Daily patriot and union. (Harrisburg, Pa.) 1858-1868, April 07, 1863, Image 1

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American Annual Cyclopedia and Register of
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Cite atria it anion+
GENERAL : I have the honor to submit a
preliminary report of the military operations
under my charge since the evacuation of Har
rison's Landing.
The measure directed by the General-in-
Chief was executed successfully, with entire
safety to my command end its material, be
tween the 14th and 19th of August. The line
of withdrawal selected was that of the mouth
of the Chiokahominy, Williamsburg and York
town. Upon this line the main body of the
army, with all its train, was moved, Reintzle
man's seeps crossing the Chiokahominy at
Jones' bridge, and covering by its march the
movement of the main column. The passage
of the Lower Chiokahominy was effected by
means of a batteau bridge two thousand feet
in length.• The transfer of the army to York
town was completed by the 19th of August.
The embarkati .n of the troops and material at
Yorktown and Fortress Monroe was at once
commenced, and as rapidly as the means of
transportation admitted everything was sent
forward to Acquia creek and Alexandria No
mere sketch of an undertaking of such mag
nitude, and yet of so delicate a military char
acter will suffice to do justice. I must now,
however, content myself with a simple notice
of it ; deferring a full description for my offi
cial report of the campaign before Richmond—
a labor which I propose to undertake as soon
as events will aff..rd me the necessary time.
Justice to the achievements of the Army of
the Potomac and the brave men who composed
it requires that the official record of that cam
paign should be prepared with more care than
cireunistaneea have hitherto permitted me to
bestow upon it. The delay will not have been
felt as injurious to the' public interest, inas
much se by frequent reports from time to time
I have kept the department advised of events
as they occurred.
T reached Acquia creek with my staff on the
24th of August, reported my arrival, and asked
for orders. On the 27th of August. I received,
from the General-in-Chief, peratission to pro
' teed to Alexandria, where I'at once fixed my
headquarters: The troops composing the
Army of the Potomac were meanwhile ordered
torward to reinforce the army under General
Pope. So complete was this order carried out
that on the 30th of August I had remaining
under my command only a camp guard of about
one hundred men Everything else bad been
sent to reinforce Generat Pope. In addition, I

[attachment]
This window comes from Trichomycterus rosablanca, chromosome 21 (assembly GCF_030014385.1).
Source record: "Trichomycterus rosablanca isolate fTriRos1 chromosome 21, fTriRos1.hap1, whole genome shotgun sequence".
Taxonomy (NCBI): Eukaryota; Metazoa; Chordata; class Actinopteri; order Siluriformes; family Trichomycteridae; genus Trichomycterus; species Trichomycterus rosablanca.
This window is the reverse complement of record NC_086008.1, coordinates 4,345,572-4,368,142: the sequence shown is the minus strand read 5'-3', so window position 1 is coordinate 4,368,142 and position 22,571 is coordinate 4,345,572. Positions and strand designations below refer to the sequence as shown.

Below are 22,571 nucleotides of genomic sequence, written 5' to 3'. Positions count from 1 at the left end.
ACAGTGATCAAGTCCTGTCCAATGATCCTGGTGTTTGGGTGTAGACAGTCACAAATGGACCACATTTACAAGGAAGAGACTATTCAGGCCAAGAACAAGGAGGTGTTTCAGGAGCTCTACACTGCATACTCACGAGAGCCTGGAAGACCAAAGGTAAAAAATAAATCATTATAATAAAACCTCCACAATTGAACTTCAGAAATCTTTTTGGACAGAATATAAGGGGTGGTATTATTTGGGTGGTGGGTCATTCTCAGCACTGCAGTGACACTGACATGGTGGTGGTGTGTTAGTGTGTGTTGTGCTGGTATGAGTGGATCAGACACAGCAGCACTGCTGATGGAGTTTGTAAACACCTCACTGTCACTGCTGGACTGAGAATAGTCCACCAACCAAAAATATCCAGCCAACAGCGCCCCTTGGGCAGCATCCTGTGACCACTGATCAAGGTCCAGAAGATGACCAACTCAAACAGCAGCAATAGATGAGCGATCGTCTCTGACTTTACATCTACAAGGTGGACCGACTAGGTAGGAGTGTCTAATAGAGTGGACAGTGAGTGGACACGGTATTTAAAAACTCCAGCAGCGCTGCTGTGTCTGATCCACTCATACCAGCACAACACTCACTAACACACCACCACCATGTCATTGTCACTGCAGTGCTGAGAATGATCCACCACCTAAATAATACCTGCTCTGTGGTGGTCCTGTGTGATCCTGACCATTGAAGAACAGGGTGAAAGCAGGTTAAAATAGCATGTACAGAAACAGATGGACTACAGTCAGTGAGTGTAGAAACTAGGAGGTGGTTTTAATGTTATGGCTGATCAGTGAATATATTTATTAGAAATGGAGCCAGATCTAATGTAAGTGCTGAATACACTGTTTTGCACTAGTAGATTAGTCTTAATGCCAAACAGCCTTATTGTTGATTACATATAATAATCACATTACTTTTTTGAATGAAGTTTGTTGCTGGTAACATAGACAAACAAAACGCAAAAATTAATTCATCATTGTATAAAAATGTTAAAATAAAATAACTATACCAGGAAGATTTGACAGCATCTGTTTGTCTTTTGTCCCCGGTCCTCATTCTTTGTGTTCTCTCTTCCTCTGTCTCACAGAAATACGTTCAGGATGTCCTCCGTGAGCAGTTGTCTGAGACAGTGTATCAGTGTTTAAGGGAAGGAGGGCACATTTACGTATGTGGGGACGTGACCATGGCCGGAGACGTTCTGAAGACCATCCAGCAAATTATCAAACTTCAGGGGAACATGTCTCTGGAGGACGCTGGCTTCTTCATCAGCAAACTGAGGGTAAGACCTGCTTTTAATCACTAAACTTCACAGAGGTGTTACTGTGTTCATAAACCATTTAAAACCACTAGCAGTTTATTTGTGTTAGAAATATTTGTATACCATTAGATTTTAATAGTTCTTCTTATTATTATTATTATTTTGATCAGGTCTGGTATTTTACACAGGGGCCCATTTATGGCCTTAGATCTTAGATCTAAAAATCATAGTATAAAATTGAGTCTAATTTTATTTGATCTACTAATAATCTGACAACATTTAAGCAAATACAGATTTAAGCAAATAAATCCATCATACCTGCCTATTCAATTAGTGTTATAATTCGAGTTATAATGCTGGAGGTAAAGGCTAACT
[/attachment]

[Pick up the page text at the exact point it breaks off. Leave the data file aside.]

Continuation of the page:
exhausted all the means at my disposal to for
ward supplies to that officer, my own•head
querters teams even being used for that pur
Upon the unfortunate issue of that campaign
I received an intimation from the GAnerat in.
Chief that my services were desired for the
pnrposif of arranging for the defence of the
capital. They were at once cheerfully given,
although, while awaiting definite instrueliotis
at Alexandria, I had endeavored, as just seen,
to promote a favorable result in the operations
then pending, and had•thus coptrilbuted, t hough
indirectly, yet as far as I could, to the defen , e
of Washington. On the 2d of September the .
formal order of the War Department placed
me in command of the fortifications of Wash
ington "and of all the troops for the defence
of the capital" On the let of September I.
had been instructed that I had nothing to do
with the troops engaged in active operations
wider General Pope, but th'►t my command
was limited to the immediate garrison of Wash
ington. On the next day, however, I was ver
bally instructed by the President, and the
General in Chief to asettme command of Gen.
Pope's troops (including my own Army of the
Potomac) as soon as they approached the vi
cinity of Washington, to go out and meet them,
and to post them as Ideemed best to repulse
the enemy and insure the safety of the city.
At this time the task imposed upon me was
limited to the dispositions necessary to resist
a direct attack of the enemy upon the capital.
Such. indeed, was the danger naturally it di
cued by the defeat of our forces in front. The
various garrisons were at once strengthened
and put in order, and the troops were disposed
to cover all the approaches to the city, aud so
as to be readily thrbwn upon threatened points.
New d •fences were thrown up where deemed
necessary. A few di) s only had elapsed he
fore a comparative security was felt 'with re
gard to our ability to resist any attack upon
the city. The disappearance of the enen.y
from the front of Washington, and thier passage
into Maryland, enlarged the ephere ot opera
tions. and made an active campaign necessary
to cover Baltimore, prevint the invasion ot
Pennsylvania and drive them out. of Mar)land.
Being honored wi , h the charge of the cam
paign, I entered at once upon the additional
duties imposed upon me with cheerfulness and
trust, yet not without feeling the weight. of the
responsibilities thus assumed. aud being deep
ly impressed with the magnitude of the isines
11 tving made the necessary arrangements
for the defence of the city in the new eondi
tion of things, I pushed forward the First an
Ninth corps, under Gene. Reno and Hooker,